Intel has revealed a major hardware bug with computers using the new Sandy Bridge processor, which will cost the chipmaker $1bn, the company said on Monday.
Intel's Sandy Bridge bug caused the company's shares to drop on the NYSE as it suspended trading. Credit: Google Finance
The bug, which Intel said will cost it some $1bn (£629m) in lost sales and repairing and replacing systems in the market, is not in the Sandy Bridge processor itself but in the accompanying Cougar Point chipset. The problem will delay the launch of dual-core consumer systems based on the architecture by "a few weeks", the company said.
"Intel has discovered a design issue in a recently released support chip — the Intel 6 Series, code-named Cougar Point — and has implemented a silicon fix," the company said in a statement. "In some cases, the Serial-ATA (Sata) ports within the chipsets may degrade over time, potentially impacting the performance or functionality of Sata-linked devices such as hard-disk drives and DVD drives."
Intel shares were suspended at 14.56pm GMT, just 26 minutes after trading opened, and restarted at 15.20pm GMT.
The company has had to recall chips in the past, most famously in 1994 with a floating-point problem in the original Pentium design. In a conference call on Monday, Intel vice president Steve Smith said that, given the nature of the Cougar Point bug, the company believes the issue would have been rarely encountered.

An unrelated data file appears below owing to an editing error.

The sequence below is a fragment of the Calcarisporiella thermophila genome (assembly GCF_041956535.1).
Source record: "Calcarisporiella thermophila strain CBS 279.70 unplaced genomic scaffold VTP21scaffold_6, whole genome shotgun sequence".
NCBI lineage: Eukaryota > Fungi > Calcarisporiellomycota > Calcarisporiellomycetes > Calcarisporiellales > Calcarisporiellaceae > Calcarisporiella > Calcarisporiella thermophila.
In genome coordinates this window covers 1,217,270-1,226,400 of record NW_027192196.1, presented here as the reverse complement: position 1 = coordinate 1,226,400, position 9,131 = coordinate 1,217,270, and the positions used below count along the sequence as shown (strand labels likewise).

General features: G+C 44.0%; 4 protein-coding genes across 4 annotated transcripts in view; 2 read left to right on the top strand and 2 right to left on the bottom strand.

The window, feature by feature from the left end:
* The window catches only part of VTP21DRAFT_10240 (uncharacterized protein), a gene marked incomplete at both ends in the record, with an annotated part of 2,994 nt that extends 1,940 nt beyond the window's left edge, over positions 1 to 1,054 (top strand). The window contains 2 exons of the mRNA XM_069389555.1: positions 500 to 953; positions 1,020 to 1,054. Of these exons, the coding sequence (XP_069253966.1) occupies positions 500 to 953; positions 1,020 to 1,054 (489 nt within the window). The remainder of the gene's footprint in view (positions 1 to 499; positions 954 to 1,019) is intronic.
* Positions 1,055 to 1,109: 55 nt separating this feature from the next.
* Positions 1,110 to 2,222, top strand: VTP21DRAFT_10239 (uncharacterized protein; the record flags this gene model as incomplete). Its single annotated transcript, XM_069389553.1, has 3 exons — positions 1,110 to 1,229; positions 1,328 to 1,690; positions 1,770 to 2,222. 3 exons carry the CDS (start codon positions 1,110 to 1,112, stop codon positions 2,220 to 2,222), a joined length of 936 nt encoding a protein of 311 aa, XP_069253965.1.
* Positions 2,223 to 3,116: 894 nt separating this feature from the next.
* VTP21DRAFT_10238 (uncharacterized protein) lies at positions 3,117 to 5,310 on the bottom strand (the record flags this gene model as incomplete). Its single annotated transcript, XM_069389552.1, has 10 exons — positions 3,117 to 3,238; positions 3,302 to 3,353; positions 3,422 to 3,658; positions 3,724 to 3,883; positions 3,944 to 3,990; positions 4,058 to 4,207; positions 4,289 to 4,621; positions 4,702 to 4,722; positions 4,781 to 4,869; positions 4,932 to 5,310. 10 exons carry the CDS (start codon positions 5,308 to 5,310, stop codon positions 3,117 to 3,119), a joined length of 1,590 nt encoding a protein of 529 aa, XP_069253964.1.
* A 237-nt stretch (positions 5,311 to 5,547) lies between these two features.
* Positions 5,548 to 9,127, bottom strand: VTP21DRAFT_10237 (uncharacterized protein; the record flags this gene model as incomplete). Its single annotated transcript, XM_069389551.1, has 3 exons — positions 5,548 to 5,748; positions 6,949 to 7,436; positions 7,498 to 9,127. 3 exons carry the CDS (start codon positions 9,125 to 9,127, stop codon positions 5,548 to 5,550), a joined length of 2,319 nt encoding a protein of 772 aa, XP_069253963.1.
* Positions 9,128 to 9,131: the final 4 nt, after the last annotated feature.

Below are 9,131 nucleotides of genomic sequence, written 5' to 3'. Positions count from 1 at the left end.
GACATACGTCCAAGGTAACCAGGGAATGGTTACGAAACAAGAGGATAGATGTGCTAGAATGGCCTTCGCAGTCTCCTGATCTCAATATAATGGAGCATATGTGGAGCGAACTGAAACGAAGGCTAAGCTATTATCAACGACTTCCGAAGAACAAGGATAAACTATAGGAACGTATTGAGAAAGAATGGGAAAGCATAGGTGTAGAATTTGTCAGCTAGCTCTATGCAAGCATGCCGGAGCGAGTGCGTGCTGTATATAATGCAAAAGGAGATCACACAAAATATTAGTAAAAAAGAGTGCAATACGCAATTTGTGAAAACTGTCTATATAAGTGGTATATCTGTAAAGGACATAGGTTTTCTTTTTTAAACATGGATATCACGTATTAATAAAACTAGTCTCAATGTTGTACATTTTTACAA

"This is a degradation of a statistical nature," Smith said. "A few percent, in single figures, may degrade over the three-year lifetime of a notebook."
Smith said that the chips had passed all of Intel's and its customers' functional tests, but some of the more than 100,000 samples that the company had shipped were returned with the fault late in January.
"Once we understood the issue, it took a few more days to characterise it. We concluded our analysis last night and decided to put shipments on hold as of this morning," he said.
The necessary changes to the chipset came at a late stage in its production process, Smith said, so most of the existing unfinished silicon in production could still be used.
"We made a metal layer change to put the circuit back to a robust operating mode," he said. "It's a change to one of the upper layers of metal — a late mask layer — so we can use [chips already in] the pipeline. We're very confident."
Drives to push Sandy Bridge systems into the consumer market in the second quarter of the year should not be greatly affected, although there would be some delays, Smith said.
"We expect to resume shipping the chipset in a few weeks, with full volume following very quickly," he said. "We'll be fully supporting demands by April, perhaps March. We were planning to launch mainstream systems with dual-core in a few weeks, and this will push the launch a few weeks relative to our plans."
Intel has not disclosed how many complete systems have shipped since the architecture's launch on 9 January, but it said that computers based on quad-core, second-generation Core i5 and Core i7 chips are affected.
The company said it is confident that customers can carry on using their existing systems until a fix is delivered to them and that, to its knowledge, no customer had experienced the bug.
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